SMITHKLINE, AHP MOVE INTO HERBAL REMEDIES MARKET: O&M HANDLING TV AD TEST FOR ABTEI LINE INTRO

By Published on .

In the surest sign yet of the mainstreaming of alternative remedies, SmithKline Beecham Corp. and American Home Products Corp. are entering the nearly $3 billion herbal remedy market.

Last week, SmithKline began testing in the U.S. a 100-year-old line of German herbal products called Abtei that it acquired a few years ago. Ogilvy & Mather, New York, will handle a TV ad campaign breaking in November in the test markets of Dallas, Minneapolis, Phoenix and San Francisco.

Initially, there are four products: saw palmetto for prostate problems, St. John's wort for mood improvement, gingko biloba for memory and ginseng for stamina. The name Abtei translates from German as "abbey."

UNITS TEAMING UP

American Home said its Whitehall-Robins Healthcare division is teaming up with PharmaPrint for a line of prescription and over-the-counter herbals. The two will launch a new line of seven remedies by next summer; they would not disclose the types or a brand name.

American Home's Whitehall markets Centrum vitamins, which will likely carry the line under its brand. Centrum received $29.9 million in media ad support last year via Carrafiello-Diehl & Associates, Irvington, N.Y.

FOLLOWING WARNER-LAMBERT

SmithKline and American Home Products follow Warner-Lambert Co.'s move into zinc and echinacea lozenges through its Halls and Celestial Seasonings brands (AA, June 23). Bates USA, New York, handles those brands.

Up until now, most of the herbals market has been made up of small and medium-sized players, though their marketing budgets have grown more powerful.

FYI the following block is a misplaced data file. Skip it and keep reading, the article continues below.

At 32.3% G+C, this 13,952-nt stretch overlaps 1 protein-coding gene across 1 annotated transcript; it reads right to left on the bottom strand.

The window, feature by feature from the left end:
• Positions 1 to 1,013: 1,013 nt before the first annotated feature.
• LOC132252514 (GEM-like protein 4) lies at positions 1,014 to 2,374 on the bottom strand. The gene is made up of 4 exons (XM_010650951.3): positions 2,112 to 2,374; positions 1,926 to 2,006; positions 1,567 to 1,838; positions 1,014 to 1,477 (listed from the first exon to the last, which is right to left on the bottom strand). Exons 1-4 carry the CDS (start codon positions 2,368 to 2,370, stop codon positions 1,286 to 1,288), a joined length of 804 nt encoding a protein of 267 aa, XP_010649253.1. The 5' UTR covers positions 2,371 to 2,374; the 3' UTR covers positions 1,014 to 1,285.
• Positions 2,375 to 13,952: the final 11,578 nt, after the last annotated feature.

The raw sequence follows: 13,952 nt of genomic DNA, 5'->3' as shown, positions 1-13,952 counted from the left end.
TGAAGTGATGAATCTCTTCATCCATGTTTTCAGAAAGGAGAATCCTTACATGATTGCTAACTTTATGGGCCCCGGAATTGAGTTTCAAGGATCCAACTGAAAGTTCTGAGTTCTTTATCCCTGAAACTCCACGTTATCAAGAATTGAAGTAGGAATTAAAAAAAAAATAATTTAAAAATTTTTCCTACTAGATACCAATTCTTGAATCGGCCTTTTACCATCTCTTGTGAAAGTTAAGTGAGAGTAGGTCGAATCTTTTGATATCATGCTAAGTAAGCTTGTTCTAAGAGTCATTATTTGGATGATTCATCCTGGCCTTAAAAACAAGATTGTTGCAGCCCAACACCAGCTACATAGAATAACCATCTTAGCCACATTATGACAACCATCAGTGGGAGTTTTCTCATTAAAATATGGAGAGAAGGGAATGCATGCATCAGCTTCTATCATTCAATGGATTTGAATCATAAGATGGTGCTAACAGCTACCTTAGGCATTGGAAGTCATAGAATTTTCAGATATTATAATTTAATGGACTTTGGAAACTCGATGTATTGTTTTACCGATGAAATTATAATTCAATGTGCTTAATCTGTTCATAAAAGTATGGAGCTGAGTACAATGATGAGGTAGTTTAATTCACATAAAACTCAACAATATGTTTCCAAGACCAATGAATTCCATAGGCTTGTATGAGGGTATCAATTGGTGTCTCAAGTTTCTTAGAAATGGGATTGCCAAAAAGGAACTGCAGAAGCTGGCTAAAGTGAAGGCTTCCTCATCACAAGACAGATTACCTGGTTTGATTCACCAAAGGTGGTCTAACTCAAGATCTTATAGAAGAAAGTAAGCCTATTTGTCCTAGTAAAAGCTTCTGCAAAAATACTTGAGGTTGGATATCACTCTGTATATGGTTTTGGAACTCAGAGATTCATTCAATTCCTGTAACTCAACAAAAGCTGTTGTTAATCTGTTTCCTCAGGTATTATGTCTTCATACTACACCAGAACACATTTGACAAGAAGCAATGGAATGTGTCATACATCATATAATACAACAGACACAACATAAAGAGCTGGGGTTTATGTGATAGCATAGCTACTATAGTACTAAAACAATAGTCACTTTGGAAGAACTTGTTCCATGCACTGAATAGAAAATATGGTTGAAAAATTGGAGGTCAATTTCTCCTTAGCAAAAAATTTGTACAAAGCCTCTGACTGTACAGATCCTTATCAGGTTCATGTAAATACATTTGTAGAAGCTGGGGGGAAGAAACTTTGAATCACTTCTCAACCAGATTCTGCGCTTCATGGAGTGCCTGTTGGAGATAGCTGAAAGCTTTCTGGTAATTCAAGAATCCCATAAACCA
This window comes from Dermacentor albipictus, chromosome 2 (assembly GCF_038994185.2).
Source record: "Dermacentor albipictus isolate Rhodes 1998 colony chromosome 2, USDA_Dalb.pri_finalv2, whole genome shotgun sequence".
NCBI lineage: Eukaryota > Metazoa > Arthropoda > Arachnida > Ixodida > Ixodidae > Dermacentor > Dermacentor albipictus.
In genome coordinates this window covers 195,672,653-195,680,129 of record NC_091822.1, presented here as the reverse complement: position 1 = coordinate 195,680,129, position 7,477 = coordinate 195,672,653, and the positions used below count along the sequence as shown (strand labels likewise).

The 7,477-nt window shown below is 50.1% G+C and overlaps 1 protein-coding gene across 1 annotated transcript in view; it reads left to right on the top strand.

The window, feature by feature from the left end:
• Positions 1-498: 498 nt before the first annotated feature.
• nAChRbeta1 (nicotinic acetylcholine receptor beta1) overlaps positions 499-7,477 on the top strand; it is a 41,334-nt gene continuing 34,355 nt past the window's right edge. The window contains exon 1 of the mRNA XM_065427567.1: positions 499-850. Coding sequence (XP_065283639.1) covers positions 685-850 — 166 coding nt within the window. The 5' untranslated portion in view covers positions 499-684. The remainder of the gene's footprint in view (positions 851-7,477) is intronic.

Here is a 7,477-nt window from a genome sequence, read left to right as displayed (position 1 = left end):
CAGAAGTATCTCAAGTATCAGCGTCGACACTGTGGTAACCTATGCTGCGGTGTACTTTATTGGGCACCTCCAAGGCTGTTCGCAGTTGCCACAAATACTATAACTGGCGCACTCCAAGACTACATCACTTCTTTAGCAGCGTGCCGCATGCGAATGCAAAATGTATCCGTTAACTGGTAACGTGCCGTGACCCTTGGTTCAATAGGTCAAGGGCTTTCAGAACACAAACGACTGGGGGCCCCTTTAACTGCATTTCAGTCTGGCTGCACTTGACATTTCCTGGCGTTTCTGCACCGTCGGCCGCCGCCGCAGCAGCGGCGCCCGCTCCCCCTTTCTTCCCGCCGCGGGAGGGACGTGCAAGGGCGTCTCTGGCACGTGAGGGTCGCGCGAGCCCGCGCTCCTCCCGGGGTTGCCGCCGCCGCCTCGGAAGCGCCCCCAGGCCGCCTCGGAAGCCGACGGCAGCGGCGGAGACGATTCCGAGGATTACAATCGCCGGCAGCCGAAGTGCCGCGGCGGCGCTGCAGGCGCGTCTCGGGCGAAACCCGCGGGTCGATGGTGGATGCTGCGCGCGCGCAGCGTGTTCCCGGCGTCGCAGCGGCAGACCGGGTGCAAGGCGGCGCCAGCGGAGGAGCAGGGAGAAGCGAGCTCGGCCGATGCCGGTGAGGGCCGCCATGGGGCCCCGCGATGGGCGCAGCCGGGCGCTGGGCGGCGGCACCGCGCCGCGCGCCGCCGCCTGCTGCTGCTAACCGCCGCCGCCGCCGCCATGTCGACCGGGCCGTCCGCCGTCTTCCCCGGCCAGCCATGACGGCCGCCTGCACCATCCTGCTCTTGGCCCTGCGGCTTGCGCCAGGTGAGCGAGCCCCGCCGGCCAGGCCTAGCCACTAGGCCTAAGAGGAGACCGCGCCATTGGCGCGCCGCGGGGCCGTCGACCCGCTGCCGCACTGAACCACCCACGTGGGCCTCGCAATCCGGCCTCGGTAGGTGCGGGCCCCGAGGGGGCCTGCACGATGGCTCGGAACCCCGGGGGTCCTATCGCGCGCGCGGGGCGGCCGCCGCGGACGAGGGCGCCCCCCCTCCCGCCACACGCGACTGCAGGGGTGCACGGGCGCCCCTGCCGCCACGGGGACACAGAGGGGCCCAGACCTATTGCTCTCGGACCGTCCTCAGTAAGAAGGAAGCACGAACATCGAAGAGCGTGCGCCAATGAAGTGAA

Katherine Golas, director of marketing at PharmaPrint, said a number of major marketers approached her company for a partnership.

Drug giants are now interested in the herbals business because "there is a 20% to 25% annual growth rate while OTC [drugs] is at about a 5% growth rate," she said.

PharmaPrint, a 3-year-old spinoff of the University of Southern California medical school, is taking an unusual approach with its saw palmetto berry and St. John's wort products-it's seeking Food & Drug Administration approval to sell them by prescription. St. John's wort has been called a natural alternative to Eli Lilly & Co.'s popular mood balancer Prozac.

"It's an industry that's long been unregulated," said Ms. Golas. "Everybody thinks that 'natural' is equated with 'safe,' but there is some variability."

PRODUCT CONSISTENCY

PharmaPrint has four patents on the consistency of manufacturing for its products.

Herbal makers in recent years have pushed for greater product consistency industrywide and under the 1994 Dietary Supplement Health & Education Act have been able to make simple "structure and function" claims that improved their marketability.

Some have pushed the envelope, however. Pharmanex has advertised that its Cholestin treatment for high blood cholesterol can "lower your cholesterol without drugs." The FDA is pursuing the point that the product should be

In this article:
Most Popular